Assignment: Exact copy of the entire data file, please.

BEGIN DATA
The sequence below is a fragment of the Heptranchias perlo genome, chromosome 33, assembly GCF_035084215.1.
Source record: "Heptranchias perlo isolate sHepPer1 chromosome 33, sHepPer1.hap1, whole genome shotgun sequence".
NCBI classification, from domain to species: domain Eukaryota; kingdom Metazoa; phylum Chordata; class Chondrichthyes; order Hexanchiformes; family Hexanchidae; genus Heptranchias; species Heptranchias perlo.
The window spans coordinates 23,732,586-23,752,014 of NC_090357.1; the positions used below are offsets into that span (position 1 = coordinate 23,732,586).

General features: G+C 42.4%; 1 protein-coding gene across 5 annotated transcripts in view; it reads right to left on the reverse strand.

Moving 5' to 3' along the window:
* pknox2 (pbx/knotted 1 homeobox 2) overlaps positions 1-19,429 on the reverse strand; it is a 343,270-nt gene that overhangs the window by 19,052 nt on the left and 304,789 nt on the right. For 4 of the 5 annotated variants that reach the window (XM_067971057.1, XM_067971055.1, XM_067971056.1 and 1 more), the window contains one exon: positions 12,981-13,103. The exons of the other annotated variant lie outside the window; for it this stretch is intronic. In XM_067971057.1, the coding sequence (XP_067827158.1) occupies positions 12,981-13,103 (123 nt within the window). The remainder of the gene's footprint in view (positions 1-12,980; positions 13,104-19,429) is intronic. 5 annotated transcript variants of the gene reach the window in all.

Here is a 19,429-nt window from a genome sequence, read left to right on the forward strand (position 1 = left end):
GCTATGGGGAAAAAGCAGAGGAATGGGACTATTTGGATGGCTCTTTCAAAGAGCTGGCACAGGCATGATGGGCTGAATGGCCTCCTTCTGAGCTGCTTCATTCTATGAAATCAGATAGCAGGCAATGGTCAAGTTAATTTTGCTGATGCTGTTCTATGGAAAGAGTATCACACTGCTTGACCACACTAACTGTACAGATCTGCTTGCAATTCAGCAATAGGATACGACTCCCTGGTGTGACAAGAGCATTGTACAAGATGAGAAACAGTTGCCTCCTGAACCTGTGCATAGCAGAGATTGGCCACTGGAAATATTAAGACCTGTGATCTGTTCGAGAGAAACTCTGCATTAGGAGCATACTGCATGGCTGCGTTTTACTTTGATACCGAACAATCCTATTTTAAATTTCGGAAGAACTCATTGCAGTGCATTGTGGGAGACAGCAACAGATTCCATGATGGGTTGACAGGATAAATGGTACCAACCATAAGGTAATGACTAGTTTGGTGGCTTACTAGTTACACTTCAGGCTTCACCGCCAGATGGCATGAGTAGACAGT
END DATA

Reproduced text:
The sequence below is a fragment of the Heptranchias perlo genome, chromosome 33, assembly GCF_035084215.1.
Source record: "Heptranchias perlo isolate sHepPer1 chromosome 33, sHepPer1.hap1, whole genome shotgun sequence".
NCBI classification, from domain to species: domain Eukaryota; kingdom Metazoa; phylum Chordata; class Chondrichthyes; order Hexanchiformes; family Hexanchidae; genus Heptranchias; species Heptranchias perlo.
The window spans coordinates 23,732,586-23,752,014 of NC_090357.1; the positions used below are offsets into that span (position 1 = coordinate 23,732,586).

General features: G+C 42.4%; 1 protein-coding gene across 5 annotated transcripts in view; it reads right to left on the reverse strand.

Moving 5' to 3' along the window:
* pknox2 (pbx/knotted 1 homeobox 2) overlaps positions 1-19,429 on the reverse strand; it is a 343,270-nt gene that overhangs the window by 19,052 nt on the left and 304,789 nt on the right. For 4 of the 5 annotated variants that reach the window (XM_067971057.1, XM_067971055.1, XM_067971056.1 and 1 more), the window contains one exon: positions 12,981-13,103. The exons of the other annotated variant lie outside the window; for it this stretch is intronic. In XM_067971057.1, the coding sequence (XP_067827158.1) occupies positions 12,981-13,103 (123 nt within the window). The remainder of the gene's footprint in view (positions 1-12,980; positions 13,104-19,429) is intronic. 5 annotated transcript variants of the gene reach the window in all.

Here is a 19,429-nt window from a genome sequence, read left to right on the forward strand (position 1 = left end):
GCTATGGGGAAAAAGCAGAGGAATGGGACTATTTGGATGGCTCTTTCAAAGAGCTGGCACAGGCATGATGGGCTGAATGGCCTCCTTCTGAGCTGCTTCATTCTATGAAATCAGATAGCAGGCAATGGTCAAGTTAATTTTGCTGATGCTGTTCTATGGAAAGAGTATCACACTGCTTGACCACACTAACTGTACAGATCTGCTTGCAATTCAGCAATAGGATACGACTCCCTGGTGTGACAAGAGCATTGTACAAGATGAGAAACAGTTGCCTCCTGAACCTGTGCATAGCAGAGATTGGCCACTGGAAATATTAAGACCTGTGATCTGTTCGAGAGAAACTCTGCATTAGGAGCATACTGCATGGCTGCGTTTTACTTTGATACCGAACAATCCTATTTTAAATTTCGGAAGAACTCATTGCAGTGCATTGTGGGAGACAGCAACAGATTCCATGATGGGTTGACAGGATAAATGGTACCAACCATAAGGTAATGACTAGTTTGGTGGCTTACTAGTTACACTTCAGGCTTCACCGCCAGATGGCATGAGTAGACAGT